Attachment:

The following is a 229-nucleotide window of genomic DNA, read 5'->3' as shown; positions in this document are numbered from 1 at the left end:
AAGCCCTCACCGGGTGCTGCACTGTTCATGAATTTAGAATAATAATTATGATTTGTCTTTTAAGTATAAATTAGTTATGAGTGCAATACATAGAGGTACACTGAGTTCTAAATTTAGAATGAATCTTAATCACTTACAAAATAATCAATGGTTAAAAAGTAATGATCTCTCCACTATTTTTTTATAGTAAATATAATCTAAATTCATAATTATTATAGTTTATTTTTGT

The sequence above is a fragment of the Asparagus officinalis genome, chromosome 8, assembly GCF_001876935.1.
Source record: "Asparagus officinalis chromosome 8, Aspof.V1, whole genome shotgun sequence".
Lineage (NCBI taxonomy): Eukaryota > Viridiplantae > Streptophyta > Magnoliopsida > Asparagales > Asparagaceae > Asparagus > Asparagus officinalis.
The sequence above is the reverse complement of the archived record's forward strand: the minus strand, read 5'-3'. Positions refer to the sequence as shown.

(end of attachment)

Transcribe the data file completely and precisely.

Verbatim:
The following is a 229-nucleotide window of genomic DNA, read 5'->3' as shown; positions in this document are numbered from 1 at the left end:
AAGCCCTCACCGGGTGCTGCACTGTTCATGAATTTAGAATAATAATTATGATTTGTCTTTTAAGTATAAATTAGTTATGAGTGCAATACATAGAGGTACACTGAGTTCTAAATTTAGAATGAATCTTAATCACTTACAAAATAATCAATGGTTAAAAAGTAATGATCTCTCCACTATTTTTTTATAGTAAATATAATCTAAATTCATAATTATTATAGTTTATTTTTGT

The sequence above is a fragment of the Asparagus officinalis genome, chromosome 8, assembly GCF_001876935.1.
Source record: "Asparagus officinalis chromosome 8, Aspof.V1, whole genome shotgun sequence".
Lineage (NCBI taxonomy): Eukaryota > Viridiplantae > Streptophyta > Magnoliopsida > Asparagales > Asparagaceae > Asparagus > Asparagus officinalis.
The sequence above is the reverse complement of the archived record's forward strand: the minus strand, read 5'-3'. Positions refer to the sequence as shown.